With all that said, one might think I have become very bitter because my income hasn’t increased at the same rate of appreciation of my collecting interests. True, I have had to make adjustments to what I collect (I no longer save space in the garage for an M3A1 scout car), but it hasn’t dampened my enthusiasm. I have found different ways to satisfy my collecting urges while staying within my collecting budget.

If this helmet was encountered at a show, the camo scheme would likely be regarded as “too wild.” Apparently, this 82nd Division WWI doughboy thought it was quite fashionable.

If this helmet was encountered at a show, the camo scheme would likely be regarded as “too wild.” Apparently, this 82nd Division WWI doughboy thought it was quite fashionable.

 

Painted Helmets I Can Trust (and afford!)

Like so many collectors, I have always had a soft-spot for painted helmets. The notion of a soldier taking the time to decorate a helmet, either in the lull of battle or on the ocean liner sailing back to the States has always appealed to me. And like so many collectors, I have been burned by painted helmets I believed were originally painted some time near the conflict they represented only to find out they were much later creations.

I gave up on painted Third Reich helmets many years ago and adopted the philosophy, “Fake until proven otherwise.” I admit, that is a bit of a head-in-the-sand approach, but I simply can’t afford high-power mistakes.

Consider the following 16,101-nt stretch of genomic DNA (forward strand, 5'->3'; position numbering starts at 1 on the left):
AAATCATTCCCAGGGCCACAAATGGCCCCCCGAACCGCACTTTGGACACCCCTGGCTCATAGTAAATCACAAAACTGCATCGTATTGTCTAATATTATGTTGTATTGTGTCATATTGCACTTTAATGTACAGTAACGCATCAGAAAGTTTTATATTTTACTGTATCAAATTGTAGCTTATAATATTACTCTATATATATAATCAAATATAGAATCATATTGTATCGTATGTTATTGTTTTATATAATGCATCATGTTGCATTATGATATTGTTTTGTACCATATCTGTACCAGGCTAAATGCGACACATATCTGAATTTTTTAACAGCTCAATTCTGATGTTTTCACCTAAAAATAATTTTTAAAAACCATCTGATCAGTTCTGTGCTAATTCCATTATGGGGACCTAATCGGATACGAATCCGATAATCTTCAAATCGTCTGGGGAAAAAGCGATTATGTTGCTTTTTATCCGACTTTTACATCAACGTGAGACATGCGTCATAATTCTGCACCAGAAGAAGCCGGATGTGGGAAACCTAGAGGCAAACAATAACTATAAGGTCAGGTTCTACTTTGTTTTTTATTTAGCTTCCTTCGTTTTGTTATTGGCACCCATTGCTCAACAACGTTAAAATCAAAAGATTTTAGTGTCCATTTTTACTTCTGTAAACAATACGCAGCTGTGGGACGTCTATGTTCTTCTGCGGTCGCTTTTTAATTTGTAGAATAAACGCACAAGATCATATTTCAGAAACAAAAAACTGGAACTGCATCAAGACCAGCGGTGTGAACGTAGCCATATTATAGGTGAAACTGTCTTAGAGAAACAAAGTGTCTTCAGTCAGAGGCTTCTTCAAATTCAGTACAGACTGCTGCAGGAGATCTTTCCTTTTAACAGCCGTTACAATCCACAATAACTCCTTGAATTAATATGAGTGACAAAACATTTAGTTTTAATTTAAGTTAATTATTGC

I turned to painted WWI and WWII US helmets and enjoyed that hobby for many years—that is, until “Saving Private Ryan” and “Band of Brothers” aired. Then, I was shocked by how many unit-marked M1 helmets I must have overlooked during the 20 years prior to the shows. Evidently, all those engineer, paratrooper and beach landing party helmets had just been packed away all that time. After the shows appeared, they seemed to pop up everywhere! I beat a hasty retreat from the M1 collecting world, leaving the goodies for those smarter and braver than me.

Finally, I landed on WWI doughboy helmets—good ol’ trustworthy “tin hats” that weren’t decorated for combat, but rather, by bored soldiers floating back to their homes in America or by veterans wanting to make a splash at the local Armistice Day celebrations after the War. Who would dream these would be faked?

Alas, as prices went up, paint bottles opened and the fakers got busy. Today, there are more painted 2nd Division helmets than there were soldiers and marines in the famed unit. If one was able to gather all of the painted aviation helmets, they could ground a C-130 under the weight! And, it pains me to admit, my own beloved AEF Tank Corps is not immune to the faker’s brush. Looking around my office, I count nine painted helmets that I have displayed. Truth be known though, I love these helmets, I have my suspicions of at least two of them.

All that said, I haven’t lost my passion for military headgear. I have found an alternative, that I do trust—for now, anyway!